Park Center seeks Legacy fund’s help to buy, upgrade central Fort Wayne clinic

The Lafayette Medical Building, 2700 S. Lafayette St., is about 75 percent empty now but that could soon change. (News-Sentinel file photo)

A Fort Wayne mental-health agency is asking for a grant from the city’s Legacy fund that would allow it to convert the mostly vacant Lafayette Medical Center into an innovative “integrated care clinic” serving central Fort Wayne.

Park Center on Thursday is expected to ask the Legacy Joint Funding Committee for $700,000 of the $2.4 million needed to buy and renovate the 24-year-old facility at Lafayette and Pontiac streets. Park Center, which opened as the Mental Health Center at Fort Wayne in 1967, has already used $533,000 from the Lutheran Foundation and St. Joe Community Health Foundation to hire a physician and advanced practice nurse to provide primary care at the site and to equip and renovate the lower floor.

According to the application, the planned second phase will see the agency buy the building from a group of investors and make renovations before providing a variety of new services assuring that “central Fort Wayne will once again have a valued medical resource that is well utilized by the community and is a base from which several outreach initiatives can be launched.”

The goal is to create a patient-centered medical home (PCMH), where primary care, psychiatric services, care coaches and others work together to promote patients’ overall health, not just respond to illness. Plans include a partnership between Park Center and seven universities wanting to use the location as a practice site for various medical specialties, which the application states could offer services “without concerns about paying providers. Students can provide low/no-cost supportive services, as long as low/no-cost building space is available.”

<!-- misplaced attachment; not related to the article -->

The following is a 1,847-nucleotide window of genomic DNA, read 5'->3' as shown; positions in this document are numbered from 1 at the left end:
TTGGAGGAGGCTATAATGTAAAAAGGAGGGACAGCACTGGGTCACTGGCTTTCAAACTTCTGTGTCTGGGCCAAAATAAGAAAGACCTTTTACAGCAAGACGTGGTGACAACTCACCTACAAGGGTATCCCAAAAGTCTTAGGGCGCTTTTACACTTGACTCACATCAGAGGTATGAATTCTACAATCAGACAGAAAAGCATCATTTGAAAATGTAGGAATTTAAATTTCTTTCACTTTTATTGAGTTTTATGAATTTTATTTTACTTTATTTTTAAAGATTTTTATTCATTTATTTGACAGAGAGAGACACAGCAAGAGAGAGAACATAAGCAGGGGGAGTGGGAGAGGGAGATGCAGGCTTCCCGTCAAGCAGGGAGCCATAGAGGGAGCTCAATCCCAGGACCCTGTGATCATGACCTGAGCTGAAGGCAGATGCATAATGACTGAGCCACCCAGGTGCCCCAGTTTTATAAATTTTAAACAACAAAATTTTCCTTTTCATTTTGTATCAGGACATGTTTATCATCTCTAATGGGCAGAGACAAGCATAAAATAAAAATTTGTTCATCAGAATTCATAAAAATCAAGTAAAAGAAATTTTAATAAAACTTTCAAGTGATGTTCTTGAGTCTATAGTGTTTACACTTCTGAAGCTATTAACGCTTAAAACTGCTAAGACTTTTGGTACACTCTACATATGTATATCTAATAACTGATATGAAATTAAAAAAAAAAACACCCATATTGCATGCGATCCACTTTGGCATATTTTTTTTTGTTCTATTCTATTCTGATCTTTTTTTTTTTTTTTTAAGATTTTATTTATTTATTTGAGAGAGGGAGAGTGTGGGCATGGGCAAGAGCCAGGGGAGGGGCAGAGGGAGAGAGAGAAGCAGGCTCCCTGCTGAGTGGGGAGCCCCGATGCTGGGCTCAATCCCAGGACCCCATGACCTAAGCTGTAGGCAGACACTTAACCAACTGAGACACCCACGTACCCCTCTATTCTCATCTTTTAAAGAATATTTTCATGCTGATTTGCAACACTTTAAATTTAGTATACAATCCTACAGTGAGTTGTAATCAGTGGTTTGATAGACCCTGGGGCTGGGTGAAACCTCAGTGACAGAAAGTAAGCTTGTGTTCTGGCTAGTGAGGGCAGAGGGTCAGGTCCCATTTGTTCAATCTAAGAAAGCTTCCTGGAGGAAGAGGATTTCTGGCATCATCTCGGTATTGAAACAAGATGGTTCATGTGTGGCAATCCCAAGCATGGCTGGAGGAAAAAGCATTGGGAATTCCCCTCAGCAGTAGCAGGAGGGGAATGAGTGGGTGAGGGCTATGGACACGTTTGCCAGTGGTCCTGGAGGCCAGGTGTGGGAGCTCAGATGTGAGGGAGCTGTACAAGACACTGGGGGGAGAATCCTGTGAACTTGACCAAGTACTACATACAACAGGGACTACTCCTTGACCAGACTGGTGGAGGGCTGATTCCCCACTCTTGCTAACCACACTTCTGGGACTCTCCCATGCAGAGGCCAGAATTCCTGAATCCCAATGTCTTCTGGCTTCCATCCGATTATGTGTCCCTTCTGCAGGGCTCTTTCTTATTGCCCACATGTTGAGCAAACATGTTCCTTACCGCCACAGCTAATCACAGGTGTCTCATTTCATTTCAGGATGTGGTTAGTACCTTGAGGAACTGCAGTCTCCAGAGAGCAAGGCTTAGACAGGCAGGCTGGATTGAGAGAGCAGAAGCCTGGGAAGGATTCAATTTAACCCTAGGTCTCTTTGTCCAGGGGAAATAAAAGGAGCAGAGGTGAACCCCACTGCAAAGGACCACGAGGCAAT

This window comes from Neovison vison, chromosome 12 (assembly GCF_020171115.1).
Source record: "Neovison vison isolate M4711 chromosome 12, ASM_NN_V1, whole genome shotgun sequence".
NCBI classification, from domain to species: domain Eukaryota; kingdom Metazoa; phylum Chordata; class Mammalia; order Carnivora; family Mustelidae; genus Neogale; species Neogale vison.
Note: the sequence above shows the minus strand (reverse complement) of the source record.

An OB/GYN group has also committed to operating there, and Park Center will work to recruit or partner with a pediatric practice, helping to “impact the abysmal infant mortality rate in the surrounding neighborhoods.” The new services could open over the next two years, pending the success of fundraising efforts.

The application notes the project coincides with other improvements in the neighborhood, including the city’s Renaissance Pointe Housing initiative and the just-begun conversion of the former Coke plant on Pontiac into housing. The upgraded Lafayette clinic would generate about $4 million in federal medical support annually, according to Park Center.

Combining mental-health and medical services is an effective way to treat and prevent illness, Park Center says, because depression and stress “are the two factors that are most predictive of health-care costs.” A similar approach in Missouri has saved millions of dollars, Park Center states.

The Lafayette clinic opened in 1993 amid great promise and expectations by a group of African-American doctors and a minority-owned development company, but the application notes that, “slowly providers vacated that location as they and other medical providers in central Fort Wayne moved out along the interstate … . There are now very few medical providers in south central Fort Wayne. This project will once again add a vibrant medical resource that will be viewed as a reinvestment of the infrastructure of that area. When that location is improved, it will become a very appealing ‘entrance’ to downtown Fort Wayne.”